CES Is Now One Of The World's Biggest Auto Shows As Ford To Uber Debut New Technology

Byton, a Chinese-funded start-up, made a splash during the first day of CES by pulling the wraps off its M-byte concept vehicle — or, more precisely, the technology that will be offered in the vehicle. It's anchored by a 48-inch digital display that stretches from door to door across the top of the dashboard and will display everything from gauges to audio, navigation, climate and other information.

The battery-powered M-byte SUV and smaller K-byte sedan underscore all the major changes expected to reshape the auto industry. It's fully electric, uses 5G wireless to stay connected and offers Level 3 autonomy — which is fully hands-free but requires a back-up driver to take over in an emergency. Not only does Byton plan to sell the vehicles to the public, it also wants to set up its own ride-sharing service.

"Our business model will not just be about selling cars, but using the car as a platform," CEO Carsten Breitfeld said in an interview following Byton's CES news conference. "In the future, we will make more money selling digital content and shared mobility."

Hi, Google

The Byton vehicles' huge digital display will be able to be operated by using smaller touchscreens, by gesture control or by voice using the Amazon AMZN Alexa service. And a growing number of other automakers have begun integrating Alexa and rivals like Google Home — or developing their own voice assistants, such as the updated MBUX Mercedes announced this week.

These systems are designed to be more conversational than conventional auto voice control systems that typically require a user to learn precise commands. As they get better, they even allow a degree of conversation between passenger and voice assistant, which "will help make people feel a little more comfortable while they travel," suggested Amy Marentic, head of autonomous vehicle operations for Ford.

Automakers plug in

CES has become an alternative showplace for automakers that traditionally might have displayed their new cars, concepts and technologies at events like next week's North American International Auto Show in Detroit.

Significantly, most of the new production vehicles being launched at CES this year use some form of electrification. While the new Mercedes CLA relies on a conventional gas engine, the German maker also introduced the all-electric EQC, which will be the first model in a new, all-electric sub-brand, Mercedes-EQ.

Also making its world debut: the new Nissan 7201.T-JP Leaf Plus. The original hatchback, launched in 2013, was the world's first mainstream battery-electric vehicle and remains the world's best-selling BEV. But with competition from new long-range models from players like Tesla, Chevrolet GM , Hyundai, Kia and Mercedes, the Nissan Leaf Plus will now deliver 226 miles per charge, more than triple the range of the original version.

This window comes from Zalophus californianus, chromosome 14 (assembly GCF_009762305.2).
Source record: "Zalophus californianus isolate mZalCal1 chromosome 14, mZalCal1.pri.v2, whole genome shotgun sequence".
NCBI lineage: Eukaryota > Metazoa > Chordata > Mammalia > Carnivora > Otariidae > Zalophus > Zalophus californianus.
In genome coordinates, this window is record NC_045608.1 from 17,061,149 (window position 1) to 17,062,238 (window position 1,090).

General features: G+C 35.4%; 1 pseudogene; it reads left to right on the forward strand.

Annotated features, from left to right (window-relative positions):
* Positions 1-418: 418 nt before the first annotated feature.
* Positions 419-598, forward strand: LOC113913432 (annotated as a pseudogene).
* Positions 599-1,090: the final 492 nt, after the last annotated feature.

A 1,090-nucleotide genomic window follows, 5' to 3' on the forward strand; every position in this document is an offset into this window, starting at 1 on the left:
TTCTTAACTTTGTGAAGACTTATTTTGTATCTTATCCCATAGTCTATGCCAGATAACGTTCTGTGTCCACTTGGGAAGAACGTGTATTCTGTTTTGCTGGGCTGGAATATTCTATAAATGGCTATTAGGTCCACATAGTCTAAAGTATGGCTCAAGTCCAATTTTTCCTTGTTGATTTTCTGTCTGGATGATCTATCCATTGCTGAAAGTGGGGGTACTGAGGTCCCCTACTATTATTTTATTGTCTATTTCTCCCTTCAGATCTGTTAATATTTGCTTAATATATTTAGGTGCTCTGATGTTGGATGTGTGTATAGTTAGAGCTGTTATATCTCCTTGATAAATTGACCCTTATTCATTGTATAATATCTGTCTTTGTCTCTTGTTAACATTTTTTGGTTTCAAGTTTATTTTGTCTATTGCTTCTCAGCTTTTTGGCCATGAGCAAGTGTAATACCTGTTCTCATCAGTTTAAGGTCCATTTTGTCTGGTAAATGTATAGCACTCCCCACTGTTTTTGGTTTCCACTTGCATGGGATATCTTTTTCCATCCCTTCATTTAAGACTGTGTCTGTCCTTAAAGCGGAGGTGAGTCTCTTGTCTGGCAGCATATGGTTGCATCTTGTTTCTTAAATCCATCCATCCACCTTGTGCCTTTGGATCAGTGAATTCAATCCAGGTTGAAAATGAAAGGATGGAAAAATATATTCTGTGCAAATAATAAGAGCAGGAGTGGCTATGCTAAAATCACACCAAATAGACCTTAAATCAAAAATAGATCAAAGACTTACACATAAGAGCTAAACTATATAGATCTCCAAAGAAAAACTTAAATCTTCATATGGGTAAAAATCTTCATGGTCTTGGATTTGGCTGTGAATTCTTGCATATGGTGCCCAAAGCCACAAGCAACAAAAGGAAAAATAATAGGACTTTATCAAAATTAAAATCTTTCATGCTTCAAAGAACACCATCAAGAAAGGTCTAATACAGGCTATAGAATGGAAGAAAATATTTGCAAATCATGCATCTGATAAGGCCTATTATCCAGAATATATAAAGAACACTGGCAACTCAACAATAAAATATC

Big show for the little guys

While nearly a dozen automakers are displaying their wares and concepts at CES this year, scores of suppliers — both established and start-ups — are fleshing out the show's automotive section.

They are more than a sideshow. Many will play a critical role in tomorrow's industry, especially when it comes to making autonomous and electric and hybrid vehicles possible. The list includes Metawave, a small start-up developing advanced radar technology, and Blackmore, which is focused on LIDAR, a high-definition laser system. Both technologies are becoming essential because they allow driverless vehicles to keep track of what's going on around it.

The words "artificial intelligence" seem to pop up in virtually every CES news conference, whether the product is a connected kitchen appliance, a digital camera or an autonomous vehicle. While AI has many advantages, "it isn't very good at predicting what humans will do," said Gill Pratt, head of the Toyota Research Institute.

But another start-up, Perceptive Automata, came to CES to show off its own technology that it claims can look at body language, motion and gestures to, among other things, predict whether a pedestrian will suddenly decide to cross the street into oncoming traffic.

The company has received funding from Honda 7267.T-JP and Toyota, and the latter automaker could use it for the Guardian technology it announced at CES. Conceived as a "seamless blend of man and machine," it isn't an autonomous driving system, but it uses the same sensors to detect whether a driver might make a potentially fatal mistake. It would then step in and, among other things, steer, brake or even accelerate its way out of trouble.

In an extremely unusual move, Toyota announced it will offer Guardian to its competitors once the system is ready for production in a couple years. "We want it on every car on the road, not just Toyotas," said Pratt, a former executive with DARPA, the Defense Department research institute that pioneered development of autonomous vehicles.

Let's make a deal

Toyota and several other automakers provided space to start-ups like Perceptive Automata to show off their own wares at CES. More significantly, you could spot members of the automakers' teams prowling around the show floor looking for other promising partners.

"There's a lot of deal-making that goes on at CES that you may never hear about," said John McElroy, host of the "Autoline" TV show.

Those deals may very well influence what the auto industry will bring to CES in the years ahead.

Disclosure: Paul Eisenstein is a freelancer for CNBC. His travel and accommodations for this article were paid by an automaker.

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